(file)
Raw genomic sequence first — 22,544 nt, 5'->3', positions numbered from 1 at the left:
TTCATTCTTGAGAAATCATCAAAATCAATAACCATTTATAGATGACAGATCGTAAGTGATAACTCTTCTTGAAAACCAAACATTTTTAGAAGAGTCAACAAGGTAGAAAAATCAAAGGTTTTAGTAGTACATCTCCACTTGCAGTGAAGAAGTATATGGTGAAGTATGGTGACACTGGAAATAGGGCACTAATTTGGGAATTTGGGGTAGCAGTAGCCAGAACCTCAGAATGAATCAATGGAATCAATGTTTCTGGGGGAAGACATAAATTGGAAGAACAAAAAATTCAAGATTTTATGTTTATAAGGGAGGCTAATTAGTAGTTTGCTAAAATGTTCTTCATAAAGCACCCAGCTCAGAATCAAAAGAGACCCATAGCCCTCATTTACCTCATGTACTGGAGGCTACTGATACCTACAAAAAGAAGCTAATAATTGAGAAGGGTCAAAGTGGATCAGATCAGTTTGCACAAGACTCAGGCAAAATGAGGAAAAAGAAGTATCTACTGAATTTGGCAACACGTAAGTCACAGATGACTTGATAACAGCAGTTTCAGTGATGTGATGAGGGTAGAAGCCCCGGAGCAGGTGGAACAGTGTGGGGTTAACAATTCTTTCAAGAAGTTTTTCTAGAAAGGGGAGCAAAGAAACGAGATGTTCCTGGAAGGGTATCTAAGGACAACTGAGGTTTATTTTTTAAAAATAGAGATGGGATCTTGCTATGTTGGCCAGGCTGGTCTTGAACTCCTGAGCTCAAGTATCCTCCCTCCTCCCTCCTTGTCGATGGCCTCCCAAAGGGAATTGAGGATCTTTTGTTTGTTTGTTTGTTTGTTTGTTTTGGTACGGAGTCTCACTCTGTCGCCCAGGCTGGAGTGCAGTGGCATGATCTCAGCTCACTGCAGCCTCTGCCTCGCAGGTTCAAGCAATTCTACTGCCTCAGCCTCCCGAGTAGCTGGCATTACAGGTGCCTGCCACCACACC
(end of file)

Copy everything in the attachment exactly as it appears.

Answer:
Raw genomic sequence first — 22,544 nt, 5'->3', positions numbered from 1 at the left:
TTCATTCTTGAGAAATCATCAAAATCAATAACCATTTATAGATGACAGATCGTAAGTGATAACTCTTCTTGAAAACCAAACATTTTTAGAAGAGTCAACAAGGTAGAAAAATCAAAGGTTTTAGTAGTACATCTCCACTTGCAGTGAAGAAGTATATGGTGAAGTATGGTGACACTGGAAATAGGGCACTAATTTGGGAATTTGGGGTAGCAGTAGCCAGAACCTCAGAATGAATCAATGGAATCAATGTTTCTGGGGGAAGACATAAATTGGAAGAACAAAAAATTCAAGATTTTATGTTTATAAGGGAGGCTAATTAGTAGTTTGCTAAAATGTTCTTCATAAAGCACCCAGCTCAGAATCAAAAGAGACCCATAGCCCTCATTTACCTCATGTACTGGAGGCTACTGATACCTACAAAAAGAAGCTAATAATTGAGAAGGGTCAAAGTGGATCAGATCAGTTTGCACAAGACTCAGGCAAAATGAGGAAAAAGAAGTATCTACTGAATTTGGCAACACGTAAGTCACAGATGACTTGATAACAGCAGTTTCAGTGATGTGATGAGGGTAGAAGCCCCGGAGCAGGTGGAACAGTGTGGGGTTAACAATTCTTTCAAGAAGTTTTTCTAGAAAGGGGAGCAAAGAAACGAGATGTTCCTGGAAGGGTATCTAAGGACAACTGAGGTTTATTTTTTAAAAATAGAGATGGGATCTTGCTATGTTGGCCAGGCTGGTCTTGAACTCCTGAGCTCAAGTATCCTCCCTCCTCCCTCCTTGTCGATGGCCTCCCAAAGGGAATTGAGGATCTTTTGTTTGTTTGTTTGTTTGTTTGTTTTGGTACGGAGTCTCACTCTGTCGCCCAGGCTGGAGTGCAGTGGCATGATCTCAGCTCACTGCAGCCTCTGCCTCGCAGGTTCAAGCAATTCTACTGCCTCAGCCTCCCGAGTAGCTGGCATTACAGGTGCCTGCCACCACACC